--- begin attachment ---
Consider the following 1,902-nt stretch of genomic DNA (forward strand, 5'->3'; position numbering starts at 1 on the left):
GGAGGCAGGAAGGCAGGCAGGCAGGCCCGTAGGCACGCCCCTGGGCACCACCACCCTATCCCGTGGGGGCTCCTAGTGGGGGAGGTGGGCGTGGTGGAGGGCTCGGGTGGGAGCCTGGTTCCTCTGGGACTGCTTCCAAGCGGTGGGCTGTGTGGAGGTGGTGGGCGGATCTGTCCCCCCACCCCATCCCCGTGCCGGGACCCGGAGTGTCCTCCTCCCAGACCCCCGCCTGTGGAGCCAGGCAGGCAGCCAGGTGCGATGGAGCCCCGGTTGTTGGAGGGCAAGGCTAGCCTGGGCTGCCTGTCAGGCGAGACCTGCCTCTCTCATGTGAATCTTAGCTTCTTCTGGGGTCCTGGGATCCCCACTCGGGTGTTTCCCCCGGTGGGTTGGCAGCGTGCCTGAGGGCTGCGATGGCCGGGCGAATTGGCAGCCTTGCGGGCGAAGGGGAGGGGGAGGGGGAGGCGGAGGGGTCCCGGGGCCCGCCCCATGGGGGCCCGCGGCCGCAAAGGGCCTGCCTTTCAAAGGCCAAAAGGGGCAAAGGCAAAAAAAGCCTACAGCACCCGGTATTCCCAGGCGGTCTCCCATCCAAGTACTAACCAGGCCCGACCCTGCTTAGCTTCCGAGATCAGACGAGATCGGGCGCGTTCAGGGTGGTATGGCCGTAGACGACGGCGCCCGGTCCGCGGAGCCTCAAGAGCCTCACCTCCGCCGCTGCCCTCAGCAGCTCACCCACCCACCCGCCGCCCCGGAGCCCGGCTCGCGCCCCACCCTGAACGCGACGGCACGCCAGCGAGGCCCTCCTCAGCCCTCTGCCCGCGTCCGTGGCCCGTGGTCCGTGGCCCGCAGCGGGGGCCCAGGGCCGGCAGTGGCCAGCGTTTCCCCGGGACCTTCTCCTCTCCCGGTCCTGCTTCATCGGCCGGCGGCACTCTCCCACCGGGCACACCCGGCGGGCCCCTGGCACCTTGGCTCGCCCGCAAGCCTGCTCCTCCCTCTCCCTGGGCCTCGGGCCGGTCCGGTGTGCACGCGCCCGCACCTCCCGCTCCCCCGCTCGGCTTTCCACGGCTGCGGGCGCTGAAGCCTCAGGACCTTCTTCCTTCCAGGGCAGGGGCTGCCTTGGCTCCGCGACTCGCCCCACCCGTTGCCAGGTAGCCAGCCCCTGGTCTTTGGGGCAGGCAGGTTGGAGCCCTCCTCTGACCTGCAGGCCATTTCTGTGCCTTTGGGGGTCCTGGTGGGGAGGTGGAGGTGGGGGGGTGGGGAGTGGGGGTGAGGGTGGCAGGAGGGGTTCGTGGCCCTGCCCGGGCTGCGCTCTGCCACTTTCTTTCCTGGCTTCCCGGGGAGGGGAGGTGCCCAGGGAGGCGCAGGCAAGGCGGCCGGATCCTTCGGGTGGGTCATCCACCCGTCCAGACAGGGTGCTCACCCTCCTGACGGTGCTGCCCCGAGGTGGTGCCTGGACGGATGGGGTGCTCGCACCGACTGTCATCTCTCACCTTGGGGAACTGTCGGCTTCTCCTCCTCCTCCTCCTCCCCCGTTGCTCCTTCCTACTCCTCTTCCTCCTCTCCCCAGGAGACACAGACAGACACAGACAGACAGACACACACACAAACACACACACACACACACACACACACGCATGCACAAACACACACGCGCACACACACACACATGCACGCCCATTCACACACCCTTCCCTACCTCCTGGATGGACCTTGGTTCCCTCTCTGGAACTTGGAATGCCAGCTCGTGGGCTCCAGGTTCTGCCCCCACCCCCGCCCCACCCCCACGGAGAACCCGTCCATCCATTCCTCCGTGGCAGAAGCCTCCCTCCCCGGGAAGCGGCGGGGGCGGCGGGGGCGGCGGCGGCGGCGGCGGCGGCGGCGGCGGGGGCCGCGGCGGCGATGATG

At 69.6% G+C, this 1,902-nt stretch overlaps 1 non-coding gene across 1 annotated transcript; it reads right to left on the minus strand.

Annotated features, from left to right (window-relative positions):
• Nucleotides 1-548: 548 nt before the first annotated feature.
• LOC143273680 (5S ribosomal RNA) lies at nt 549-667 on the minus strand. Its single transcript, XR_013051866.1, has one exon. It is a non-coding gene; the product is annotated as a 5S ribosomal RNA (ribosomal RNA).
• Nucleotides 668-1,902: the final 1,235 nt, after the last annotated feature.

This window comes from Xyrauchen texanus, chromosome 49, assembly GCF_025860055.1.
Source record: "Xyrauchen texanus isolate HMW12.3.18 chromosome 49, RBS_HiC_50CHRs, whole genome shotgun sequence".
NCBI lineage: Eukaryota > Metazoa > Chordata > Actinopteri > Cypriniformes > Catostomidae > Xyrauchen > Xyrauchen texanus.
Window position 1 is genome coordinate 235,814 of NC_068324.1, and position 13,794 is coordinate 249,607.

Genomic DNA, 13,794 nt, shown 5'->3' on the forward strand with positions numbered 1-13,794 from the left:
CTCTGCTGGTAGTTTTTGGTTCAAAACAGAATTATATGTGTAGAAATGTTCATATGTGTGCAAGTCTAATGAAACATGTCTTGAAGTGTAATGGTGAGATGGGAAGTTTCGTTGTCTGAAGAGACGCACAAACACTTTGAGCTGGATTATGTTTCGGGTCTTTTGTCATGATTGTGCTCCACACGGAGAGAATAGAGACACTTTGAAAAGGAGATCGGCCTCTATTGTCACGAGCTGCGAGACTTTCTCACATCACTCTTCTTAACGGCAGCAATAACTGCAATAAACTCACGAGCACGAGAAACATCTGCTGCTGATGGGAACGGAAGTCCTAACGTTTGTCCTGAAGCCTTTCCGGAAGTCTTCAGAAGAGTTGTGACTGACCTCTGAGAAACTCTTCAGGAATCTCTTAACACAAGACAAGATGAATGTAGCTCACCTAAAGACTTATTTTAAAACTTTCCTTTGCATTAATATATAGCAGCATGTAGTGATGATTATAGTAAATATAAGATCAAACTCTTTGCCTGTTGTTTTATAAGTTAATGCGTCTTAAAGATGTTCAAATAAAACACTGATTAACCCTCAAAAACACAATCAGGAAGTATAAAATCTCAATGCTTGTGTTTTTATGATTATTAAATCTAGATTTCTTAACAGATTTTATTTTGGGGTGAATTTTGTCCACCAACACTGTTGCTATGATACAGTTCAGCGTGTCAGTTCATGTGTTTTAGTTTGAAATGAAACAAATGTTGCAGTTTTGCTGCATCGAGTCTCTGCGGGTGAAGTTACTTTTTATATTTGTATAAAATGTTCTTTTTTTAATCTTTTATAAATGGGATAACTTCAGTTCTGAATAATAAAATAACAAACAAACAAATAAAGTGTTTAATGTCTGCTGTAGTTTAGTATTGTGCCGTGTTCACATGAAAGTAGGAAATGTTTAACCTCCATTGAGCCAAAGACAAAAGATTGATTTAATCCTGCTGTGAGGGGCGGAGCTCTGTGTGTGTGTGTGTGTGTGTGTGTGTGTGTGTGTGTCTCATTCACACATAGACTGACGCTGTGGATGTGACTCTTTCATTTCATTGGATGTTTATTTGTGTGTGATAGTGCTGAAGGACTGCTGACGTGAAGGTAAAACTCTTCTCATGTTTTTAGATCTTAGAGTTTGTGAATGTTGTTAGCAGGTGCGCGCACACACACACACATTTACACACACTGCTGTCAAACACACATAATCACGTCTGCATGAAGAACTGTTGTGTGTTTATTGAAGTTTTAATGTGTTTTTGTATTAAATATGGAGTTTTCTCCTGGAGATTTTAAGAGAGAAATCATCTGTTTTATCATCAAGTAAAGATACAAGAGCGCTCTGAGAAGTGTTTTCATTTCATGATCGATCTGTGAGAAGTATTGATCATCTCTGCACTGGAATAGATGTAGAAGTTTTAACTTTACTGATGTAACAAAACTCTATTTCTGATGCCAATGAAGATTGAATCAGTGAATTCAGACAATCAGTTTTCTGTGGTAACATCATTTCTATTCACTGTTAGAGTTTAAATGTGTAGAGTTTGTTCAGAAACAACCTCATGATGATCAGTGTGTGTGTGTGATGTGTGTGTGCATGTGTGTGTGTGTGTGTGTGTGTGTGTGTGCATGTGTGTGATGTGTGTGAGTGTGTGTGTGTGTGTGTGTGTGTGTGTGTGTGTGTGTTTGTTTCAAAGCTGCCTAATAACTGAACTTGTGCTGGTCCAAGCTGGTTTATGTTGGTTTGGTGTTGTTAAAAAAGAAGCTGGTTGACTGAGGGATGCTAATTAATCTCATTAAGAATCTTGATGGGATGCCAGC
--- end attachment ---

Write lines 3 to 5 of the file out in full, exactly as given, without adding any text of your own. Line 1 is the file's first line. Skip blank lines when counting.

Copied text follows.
At 69.6% G+C, this 1,902-nt stretch overlaps 1 non-coding gene across 1 annotated transcript; it reads right to left on the minus strand.

Annotated features, from left to right (window-relative positions):
• Nucleotides 1-548: 548 nt before the first annotated feature.